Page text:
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The Story Girl

The Wedding Veil Of The Proud Princess
When we had lived for a fortnight in Carlisle we belonged there, and the freedom of all
its small fry was conferred on us. With Peter and Dan, with Felicity and Cecily and the
Story Girl, with pale, gray-eyed little Sara Ray, we were boon companions. We went to
school, of course; and certain home chores were assigned to each of us for the faithful
performance of which we were held responsible. But we had long hours for play. Even
Peter had plenty of spare time when the planting was over.
We got along very well with each other in the main, in spite of some minor differences of
opinion. As for the grown-up denizens of our small world, they suited us also.
We adored Aunt Olivia; she was pretty and merry and kind; and, above all, she had
mastered to perfection the rare art of letting children alone. If we kept ourselves tolerably
clean, and refrained from quarrelling or talking slang, Aunt Olivia did not worry us. Aunt
Janet, on the contrary, gave us so much good advice and was so constantly telling us to
do this or not to do the other thing, that we could not remember half her instructions, and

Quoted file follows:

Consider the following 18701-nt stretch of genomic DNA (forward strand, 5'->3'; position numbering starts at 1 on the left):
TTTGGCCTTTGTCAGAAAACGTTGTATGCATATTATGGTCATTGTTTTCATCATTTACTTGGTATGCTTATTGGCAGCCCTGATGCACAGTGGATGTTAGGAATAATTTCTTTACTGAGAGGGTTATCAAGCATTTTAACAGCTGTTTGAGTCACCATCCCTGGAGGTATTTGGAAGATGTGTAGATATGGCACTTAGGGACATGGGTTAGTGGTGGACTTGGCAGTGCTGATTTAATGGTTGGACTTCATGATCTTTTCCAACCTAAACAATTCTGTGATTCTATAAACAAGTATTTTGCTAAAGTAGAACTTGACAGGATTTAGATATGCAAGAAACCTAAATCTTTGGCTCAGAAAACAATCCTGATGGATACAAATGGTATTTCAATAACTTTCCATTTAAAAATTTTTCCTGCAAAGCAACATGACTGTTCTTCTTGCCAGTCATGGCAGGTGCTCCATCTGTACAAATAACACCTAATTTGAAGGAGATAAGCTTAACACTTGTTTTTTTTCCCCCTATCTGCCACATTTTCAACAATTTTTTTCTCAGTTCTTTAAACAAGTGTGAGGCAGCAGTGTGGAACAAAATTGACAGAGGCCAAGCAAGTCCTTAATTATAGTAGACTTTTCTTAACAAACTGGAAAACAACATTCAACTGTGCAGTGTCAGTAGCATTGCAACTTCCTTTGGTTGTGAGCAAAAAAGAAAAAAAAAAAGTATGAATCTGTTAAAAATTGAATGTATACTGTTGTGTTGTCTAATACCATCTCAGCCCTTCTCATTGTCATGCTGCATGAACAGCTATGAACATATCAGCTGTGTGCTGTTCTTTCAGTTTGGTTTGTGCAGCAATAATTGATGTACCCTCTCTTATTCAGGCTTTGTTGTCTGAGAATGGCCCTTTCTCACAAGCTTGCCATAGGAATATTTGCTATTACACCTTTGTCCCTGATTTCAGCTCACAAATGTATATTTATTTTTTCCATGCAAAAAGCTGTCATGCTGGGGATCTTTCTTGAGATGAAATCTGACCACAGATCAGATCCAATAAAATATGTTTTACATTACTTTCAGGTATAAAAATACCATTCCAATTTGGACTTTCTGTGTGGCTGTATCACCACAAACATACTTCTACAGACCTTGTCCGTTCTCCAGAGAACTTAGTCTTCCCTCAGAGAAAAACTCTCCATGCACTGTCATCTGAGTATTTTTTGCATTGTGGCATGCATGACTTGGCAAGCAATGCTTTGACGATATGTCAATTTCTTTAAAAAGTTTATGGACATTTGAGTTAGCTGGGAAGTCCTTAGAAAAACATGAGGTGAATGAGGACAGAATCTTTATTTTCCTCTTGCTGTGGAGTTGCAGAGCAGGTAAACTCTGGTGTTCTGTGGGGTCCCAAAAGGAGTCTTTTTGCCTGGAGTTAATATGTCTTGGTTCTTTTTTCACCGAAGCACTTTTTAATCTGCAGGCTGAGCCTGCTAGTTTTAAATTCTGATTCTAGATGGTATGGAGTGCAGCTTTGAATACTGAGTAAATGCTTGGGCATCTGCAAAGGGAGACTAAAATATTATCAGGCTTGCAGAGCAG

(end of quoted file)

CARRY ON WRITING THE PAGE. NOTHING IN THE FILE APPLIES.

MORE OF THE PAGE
did not try.
Uncle Roger was, as we had been informed, quite jolly and fond of teasing. We liked
him; but we had an uncomfortable feeling that the meaning of his remarks was not
always that which met the ear. Sometimes we believed Uncle Roger was making fun of
us, and the deadly seriousness of youth in us resented that.
The Uncle Alec we gave our warmest love. We felt that we always had a friend at court
in Uncle Alec, no matter what we did or left undone. And we never had to turn HIS
speeches inside out to discover their meaning.
The social life of juvenile Carlisle centred in the day and Sunday Schools. We were
especially interested in our Sunday School, for we were fortunate enough to be assigned
to a teacher who made our lessons so interesting that we no longer regarded Sunday
School attendance as a disagreeable weekly duty; but instead looked forward to it with
pleasure, and tried to carry out our teacher's gentle precepts--at least on Mondays and
Tuesdays. I am afraid the remembrance grew a little dim the rest of the week.
She was also deeply interested in missions; and one talk on this subject inspired the Story
Girl to do a little home missionary work on her own account. The only thing she could
think of, along this line, was to persuade Peter to go to church.
Felicity did not approve of the design, and said so plainly.
"He won't know how to behave, for he's never been inside a church door in his life," she
warned the Story Girl. "He'll likely do something awful, and then you'll feel ashamed and
wish you'd never asked him to go, and we'll all be disgraced. It's all right to have our mite
 
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